A joint U.S. and Canadian organization that certifies encryptiontools for use by federal government agencies has suspended itsvalidation of OpenSSL cryptographic technology for the second timein less than six months.
The decision means that government agencies cannot purchase theopen-source tool for the time being, although those that havealready done so will still be allowed to use it. OpenSSL is anopen-source implementation of the Secure Sockets Layer (SSL) andTransport Layer security protocols.
It is widely used to encrypt and decrypt data on theInternet.
The decision to suspend validation of the tool came just twodays after the group doing the validation, Cryptographic ModuleValidation Program (CMVP), had taken the harsher step of revokingthe tool entirely. It backed away from that decision and opted fora suspension of the process instead.
News of the rapid changes to the validation effort drewcriticism from the Hattiesburg, Miss.-based Open Source SoftwareInstitute (OSSI), a non-profit group trying to get the OpenSSLencryption module validated for use in government. John Weathersby,OSSI’s executive director, Wednesday alleged that the move appearsto have been influenced by vendors of proprietary technologies whostand to lose a lucrative market if an open source alternative iscertified.
“There are some vendors fighting like hell to make this die, andI can see why,” said Weathersby. “What’s going on is the questionof the day. This is not a technology issue, this is a politicalissue.”
OpenSSL is supported on several major platforms, including manyflavors of Unix, Apple Computer Inc.’s Mac OS X and Microsoft’sWindows.
OpenSSL received its precedent-setting validation in Januaryfrom the CMVP, which is charged with validating and certifying thatcryptographic tools sold to government agencies meet therequirements of the Federal Information Processing Standard (FIPS)publication 140-2. The CMVP was established by the U.S. NationalInstitute of Standards and Technology (NIST) and the CommunicationsSecurity Establishment of the Canadian government.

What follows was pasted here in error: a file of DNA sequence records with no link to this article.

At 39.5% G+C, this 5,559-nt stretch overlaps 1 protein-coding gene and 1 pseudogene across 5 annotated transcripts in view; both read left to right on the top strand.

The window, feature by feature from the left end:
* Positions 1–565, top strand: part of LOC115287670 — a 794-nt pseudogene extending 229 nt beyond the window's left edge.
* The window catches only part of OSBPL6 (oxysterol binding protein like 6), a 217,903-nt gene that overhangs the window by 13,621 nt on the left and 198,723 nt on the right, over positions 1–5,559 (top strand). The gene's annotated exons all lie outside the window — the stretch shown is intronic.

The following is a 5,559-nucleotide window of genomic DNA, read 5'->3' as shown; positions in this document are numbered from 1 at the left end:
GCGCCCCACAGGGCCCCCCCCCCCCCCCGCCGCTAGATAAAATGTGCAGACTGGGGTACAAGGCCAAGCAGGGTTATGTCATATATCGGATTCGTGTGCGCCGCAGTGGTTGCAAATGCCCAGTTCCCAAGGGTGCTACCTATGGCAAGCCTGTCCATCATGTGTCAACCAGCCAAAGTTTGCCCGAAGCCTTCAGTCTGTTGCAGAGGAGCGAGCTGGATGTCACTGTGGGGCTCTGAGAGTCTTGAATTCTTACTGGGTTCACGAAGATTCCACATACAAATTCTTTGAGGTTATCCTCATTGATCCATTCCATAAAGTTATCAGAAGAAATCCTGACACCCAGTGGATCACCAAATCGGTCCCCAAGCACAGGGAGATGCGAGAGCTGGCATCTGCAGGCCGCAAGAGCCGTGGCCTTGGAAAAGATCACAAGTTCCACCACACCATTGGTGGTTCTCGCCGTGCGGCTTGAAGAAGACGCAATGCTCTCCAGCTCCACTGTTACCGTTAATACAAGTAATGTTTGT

A validated OpenSSL tool would allow OS vendors, Web browsermakers and vendors of other software products such as e-mail toinclude a free FIPS-140 compliant cryptographic module. The OpenSSLFIPS 140-2 validation effort is sponsored by the Defense MedicalLogistics Standard Support (DMLSS) program, which provides medicallogistics support to the U.S. Department of Defense.
Currently, agencies looking for encryption capabilities spendhundreds of thousands of dollars — and in some cases, millions ofdollars — licensing proprietary crypto tools that are FIPS 140certified.
Since January, however, the validation for Open SSL has beenrevoked and reinstated twice, Weathersby said. The first revocationhappened in January, barely four days after OpenSSL was firstvalidated by CMVP. It was awarded a FIPS 140-2 validation again inMarch after some changes were made to the module.
On Friday, OSSI was told that the validation had again beenrevoked, Weathersby said. That changed yesterday, when theorganization learned that the OpenSSL certificate had beenincorrectly “revoked” and is now instead “not available.” Thatmeans that the OpenSSL cryptographic module can no longer be boughtby government agencies, although it can be used by those thatalready have it.
“However, if non-compliance is discovered in a module after ithas been validated, and based on a risk assessment it is deemed tobe critical, the CMVP will advise all federal agencies to ceaseusing the affected module,” NIST said.
A representative from DOMUS IT Security Laboratory, the OttawaCanada-based company that is evaluating products for FIPS 140compliance, referred all questions to the CMVP.
The continuing uncertainly about the status of OpenSSL is sureto prolong what has been a multi-year effort to certify the tool.Much of the delay resulted from a continuing series of tweaks OSSIwas required to make to the cryptographic module at the request ofthe CMVP, said Steve Marquess, validation project manager atOSSI.
Part of the problem stems from the fact that the FIPSrequirements were written for hardware-based encryption tools whileOpenSSL is software-based. As a result, mapping FIPS’ requirementsto OpenSSL has proved challenging, Marquess said.
Vendors of commercial products have also raised a constantstream of technology-related questions that have proved timeconsuming to addressthis,” Marquess said. “One of them has beenworking for several years to challenge multiple aspects of what weare trying to do,” he said without naming the vendor.
One of the results is that the requirements for OpenSSL to getFIPS 140-2 validation has keeps changing he said. “One of ourfrustrations through this whole ordeal is pinning down therequirements in concrete technical terms,” he said. “Therequirements keep changing on us all the time.”
George Adams, the president and CEO of SSH CommunicationSecurity, a Wellesley, Mass.-based vendor of encryption products,said that concerns about the use of OpenSSL in governmentenvironments are valid. As an open-source tool, OpenSSL is subjectto constant changes that would invalidate its certification on aregular basis, he said.
For instance, any changes made to the source or linked libraryin the cryptographic module will create a non-validated module, hesaid. Similarly, any additional cryptography outside of thevalidated module would need to be tested and validated.
Marquess dismissed such concerns. He said that the securitypolicy associated with OpenSSL guarantees that the source code usedto generate the cryptographic module is unmodified at alltimes.